Means are provided for insuring that no freeze ups occur in cooling tower 86 during those times of the year that the outside temperature drops below freezing which is known as Winterizing the cooling tower. This takes the form of a tank 90 located within the building having an inlet line 91 connected to a suitable source of water, such as a city main. The discharge from inlet line 91 is controlled by a conventional float valve 92. A line 93 connects the outlet of tank 91 to a pump 94-. Pump 94 discharges into a line 95 which leads into water tower 80. The discharge through line 95 is controlled by a conventional float valve 96. A bypass line 97 including a pressure relief valve 98 connects line 95 with tank 90. The aforementioned heat-exchanger 77 including coil 76 is part of the Winterizing means and means are provided for supplying a heating medium thereto which includes an inlet line 99. The flow through line 99 is controlled by a valve 100. The outlet of the heating medium from heat-exchanger 77 is by way of a line 101. Thermostatic control means including a two-step thermostat 1112 having a bulb 103 attached thereto by way of a capillary 104, are provided controlling the operation of motor 82 and for opening and closing valve 100, thereby controlling the admission of the heating medium into heat-exchanger 77.

A steam line 1115 serves to conduct steam derived from any suitable source to lines 106 and 107 connected to pre-heater coil 14 and steam re-heat coil 17 respectively. Lines 1118 and 109 discharge the steam from coils 14 and 17 into a common steam return line 110. Valves 111 and 112 control the flow of steam through lines 186 and 187 respectively. Valve 111 is controlled by a thermostat 113 located in the air stream off of coil 14 to maintain the temperature of the air passing thereover no lower than approximately 40 F. to prevent any freeze ups within the primary air conditioner 10. A thermostat 114 is provided to control the operation of valves 73 and 112.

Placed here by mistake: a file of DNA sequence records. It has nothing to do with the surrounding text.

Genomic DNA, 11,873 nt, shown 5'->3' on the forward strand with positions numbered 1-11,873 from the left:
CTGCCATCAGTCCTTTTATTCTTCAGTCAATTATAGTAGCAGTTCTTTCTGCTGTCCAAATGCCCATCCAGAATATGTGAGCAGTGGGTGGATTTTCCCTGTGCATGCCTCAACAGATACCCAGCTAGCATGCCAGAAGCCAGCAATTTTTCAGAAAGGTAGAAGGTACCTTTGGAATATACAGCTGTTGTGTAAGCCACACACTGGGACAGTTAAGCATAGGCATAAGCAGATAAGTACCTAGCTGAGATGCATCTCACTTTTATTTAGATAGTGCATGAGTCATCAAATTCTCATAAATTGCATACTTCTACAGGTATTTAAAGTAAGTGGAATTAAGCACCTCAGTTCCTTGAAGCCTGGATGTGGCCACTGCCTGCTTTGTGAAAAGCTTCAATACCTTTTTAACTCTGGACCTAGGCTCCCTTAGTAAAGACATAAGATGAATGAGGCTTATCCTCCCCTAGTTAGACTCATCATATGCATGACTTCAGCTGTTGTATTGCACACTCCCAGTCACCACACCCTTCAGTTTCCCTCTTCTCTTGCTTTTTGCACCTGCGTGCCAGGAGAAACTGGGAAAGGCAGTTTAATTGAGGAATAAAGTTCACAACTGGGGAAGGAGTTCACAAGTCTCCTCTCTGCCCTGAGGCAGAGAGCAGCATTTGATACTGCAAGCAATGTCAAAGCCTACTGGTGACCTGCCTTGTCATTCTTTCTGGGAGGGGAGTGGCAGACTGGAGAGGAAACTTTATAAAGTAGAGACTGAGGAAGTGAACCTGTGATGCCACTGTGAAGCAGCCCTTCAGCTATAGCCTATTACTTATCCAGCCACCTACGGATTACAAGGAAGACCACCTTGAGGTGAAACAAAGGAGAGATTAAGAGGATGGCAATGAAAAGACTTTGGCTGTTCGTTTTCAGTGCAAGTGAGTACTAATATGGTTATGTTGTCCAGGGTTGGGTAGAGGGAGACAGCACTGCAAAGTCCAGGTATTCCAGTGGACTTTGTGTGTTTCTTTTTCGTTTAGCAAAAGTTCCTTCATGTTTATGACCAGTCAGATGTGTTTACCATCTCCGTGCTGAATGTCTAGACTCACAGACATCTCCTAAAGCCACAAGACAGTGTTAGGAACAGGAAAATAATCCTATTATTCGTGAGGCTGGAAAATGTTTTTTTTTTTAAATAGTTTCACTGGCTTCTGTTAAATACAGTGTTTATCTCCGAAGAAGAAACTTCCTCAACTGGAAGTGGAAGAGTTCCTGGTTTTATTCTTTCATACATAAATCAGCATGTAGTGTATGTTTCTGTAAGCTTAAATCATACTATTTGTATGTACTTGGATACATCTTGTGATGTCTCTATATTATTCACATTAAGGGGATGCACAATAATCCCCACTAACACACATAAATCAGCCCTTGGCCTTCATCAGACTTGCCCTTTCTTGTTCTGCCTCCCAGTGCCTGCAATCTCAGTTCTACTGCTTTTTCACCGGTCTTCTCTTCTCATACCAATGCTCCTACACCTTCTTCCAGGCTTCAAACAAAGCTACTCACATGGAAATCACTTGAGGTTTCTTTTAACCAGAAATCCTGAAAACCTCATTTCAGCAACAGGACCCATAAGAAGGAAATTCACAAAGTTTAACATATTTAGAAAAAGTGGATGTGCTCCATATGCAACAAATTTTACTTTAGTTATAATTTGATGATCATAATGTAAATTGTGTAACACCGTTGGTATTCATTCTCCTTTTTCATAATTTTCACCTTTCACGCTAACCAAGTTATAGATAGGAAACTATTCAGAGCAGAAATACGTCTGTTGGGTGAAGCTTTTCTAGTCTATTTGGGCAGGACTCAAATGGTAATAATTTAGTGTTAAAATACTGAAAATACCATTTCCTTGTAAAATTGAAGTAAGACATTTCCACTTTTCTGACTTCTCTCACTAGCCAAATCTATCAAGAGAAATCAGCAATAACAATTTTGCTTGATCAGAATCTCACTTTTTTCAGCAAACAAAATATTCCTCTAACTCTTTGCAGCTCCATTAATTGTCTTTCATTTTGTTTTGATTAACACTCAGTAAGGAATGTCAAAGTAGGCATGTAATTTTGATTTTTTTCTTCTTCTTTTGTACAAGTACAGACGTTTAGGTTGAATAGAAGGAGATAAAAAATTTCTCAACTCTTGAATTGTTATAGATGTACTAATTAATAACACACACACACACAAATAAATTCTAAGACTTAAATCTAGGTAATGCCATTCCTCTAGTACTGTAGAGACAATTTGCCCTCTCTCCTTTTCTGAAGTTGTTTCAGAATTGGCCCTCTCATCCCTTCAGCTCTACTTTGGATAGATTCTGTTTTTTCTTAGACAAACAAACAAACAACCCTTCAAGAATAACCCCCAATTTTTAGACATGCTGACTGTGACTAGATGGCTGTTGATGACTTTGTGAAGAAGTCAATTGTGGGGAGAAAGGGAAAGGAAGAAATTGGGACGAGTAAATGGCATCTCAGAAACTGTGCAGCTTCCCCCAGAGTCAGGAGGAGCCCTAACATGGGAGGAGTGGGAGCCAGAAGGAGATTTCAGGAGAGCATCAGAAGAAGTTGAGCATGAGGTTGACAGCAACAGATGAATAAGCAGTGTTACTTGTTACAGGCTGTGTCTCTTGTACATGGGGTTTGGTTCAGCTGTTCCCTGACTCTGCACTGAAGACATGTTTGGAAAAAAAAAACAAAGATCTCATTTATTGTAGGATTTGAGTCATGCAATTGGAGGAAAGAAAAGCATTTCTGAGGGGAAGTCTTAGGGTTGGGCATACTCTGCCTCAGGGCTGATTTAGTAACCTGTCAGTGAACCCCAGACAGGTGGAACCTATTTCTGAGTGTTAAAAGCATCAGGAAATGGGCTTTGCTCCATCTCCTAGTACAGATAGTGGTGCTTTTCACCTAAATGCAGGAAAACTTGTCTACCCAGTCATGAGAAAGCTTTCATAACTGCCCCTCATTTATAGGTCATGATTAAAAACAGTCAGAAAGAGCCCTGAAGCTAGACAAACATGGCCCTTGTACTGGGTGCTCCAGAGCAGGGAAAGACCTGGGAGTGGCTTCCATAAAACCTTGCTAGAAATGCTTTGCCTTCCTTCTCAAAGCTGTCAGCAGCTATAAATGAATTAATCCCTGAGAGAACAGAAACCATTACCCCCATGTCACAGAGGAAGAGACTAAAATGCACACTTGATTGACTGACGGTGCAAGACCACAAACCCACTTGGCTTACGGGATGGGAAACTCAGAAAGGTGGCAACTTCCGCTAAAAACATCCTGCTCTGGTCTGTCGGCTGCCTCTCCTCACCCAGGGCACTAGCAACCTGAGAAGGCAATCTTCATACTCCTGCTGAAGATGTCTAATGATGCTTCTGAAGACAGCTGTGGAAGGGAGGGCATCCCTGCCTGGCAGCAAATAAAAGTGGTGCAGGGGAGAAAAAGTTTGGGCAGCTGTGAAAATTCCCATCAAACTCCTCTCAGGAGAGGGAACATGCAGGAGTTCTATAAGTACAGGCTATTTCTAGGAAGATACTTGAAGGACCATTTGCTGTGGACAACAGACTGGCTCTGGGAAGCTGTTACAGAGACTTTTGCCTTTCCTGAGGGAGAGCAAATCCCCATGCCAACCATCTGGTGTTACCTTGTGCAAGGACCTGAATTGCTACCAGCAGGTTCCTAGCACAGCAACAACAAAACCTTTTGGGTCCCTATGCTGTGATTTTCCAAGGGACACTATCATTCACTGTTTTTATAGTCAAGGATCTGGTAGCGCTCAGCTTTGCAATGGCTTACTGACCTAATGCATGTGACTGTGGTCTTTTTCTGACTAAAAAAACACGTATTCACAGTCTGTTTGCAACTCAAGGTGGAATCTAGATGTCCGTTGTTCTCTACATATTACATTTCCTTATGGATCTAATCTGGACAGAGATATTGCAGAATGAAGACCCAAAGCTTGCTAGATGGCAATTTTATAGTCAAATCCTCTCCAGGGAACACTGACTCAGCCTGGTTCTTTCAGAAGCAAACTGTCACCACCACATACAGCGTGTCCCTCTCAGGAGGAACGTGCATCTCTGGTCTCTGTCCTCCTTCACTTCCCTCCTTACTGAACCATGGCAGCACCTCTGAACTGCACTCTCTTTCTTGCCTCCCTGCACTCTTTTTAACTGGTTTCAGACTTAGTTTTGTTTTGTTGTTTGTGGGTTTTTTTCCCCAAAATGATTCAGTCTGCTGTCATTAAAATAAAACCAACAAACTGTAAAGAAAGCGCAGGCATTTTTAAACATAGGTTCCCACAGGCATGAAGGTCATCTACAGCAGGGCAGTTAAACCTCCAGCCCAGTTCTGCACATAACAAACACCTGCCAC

Steam line 115 serves to conduct steam to heat-exchanger 60 and has a valve 116 therein for controlling the flow. An outlet line 117 is provided for receiving the steam discharging from heat-exchanger 60.

A master-submaster thermostatic arrangement 118 119 of any well-known type is provided for controlling the temperature of the heated water leaving coil 59 according to outside conditions. Two-step thermostat 118 has a bulb 120 attached thereto by way of a capillary 121 with bulb 120 located on the line 61 in a position to sense the temperature of the water passing therethrough. Two-step thermostat 118 controls the operation of valves 70 and 116. Thermostat 119 is located outside the conditioned space and serves to reset thermostat 118 to provide hotter or colder water as the outside temperature drops or rises respectively in order that Water at a sufliciently high temperature may be supplied to coils 23 to take care of transmission losses from the room under the worst circumstances; that is, when there are no internal heat gains. Since such an arrangement is well known and forms no part of the invention, per se, the above description is believed adequate.

A thermostat 122 is provided Within each room to be conditioned and controls the operation of each unit valve 47.

Operation Turning again to the figure, the variou water flows will be traced. Assuming an outside temperature above the design temperature, then, in addition to the internal heat gains due to people, lights, solar effect, etc., there will be a heat transmission gain through the walls and glass areas of the rooms.

For the chilled water flow, valve 44 is set as shown and chilled water flows through coil 38 under the influence of pump 36. However, since heat-exchanger 39 is inoperative except during those times of the year that the refrigerating system is shut down and the cooling tower is operative to produce chilled water, there is no transfer of heat therein. The water then flows through line 40 into coil 41, being chilled therein by the action of the evaporating refrigerant within the water chiller 29. The chilled water exits coil 41 by way of line 42 and is then directed by valve 44 into line 43 whence it flows through dehumidifying coil 15. On leaving the dehumidifying coil 15 the chilled water then flows through line 46 to valve 47. Should any or all of the valves 47 be closed under the influence of a thermostat 122, then pressure relief valve 53 opens bypassing the chilled water around the units 11 and back to the inlet of pump 36. This insures full flow of the chilled Water through dehumidifying coil 15 at all times to properly condition the primary air.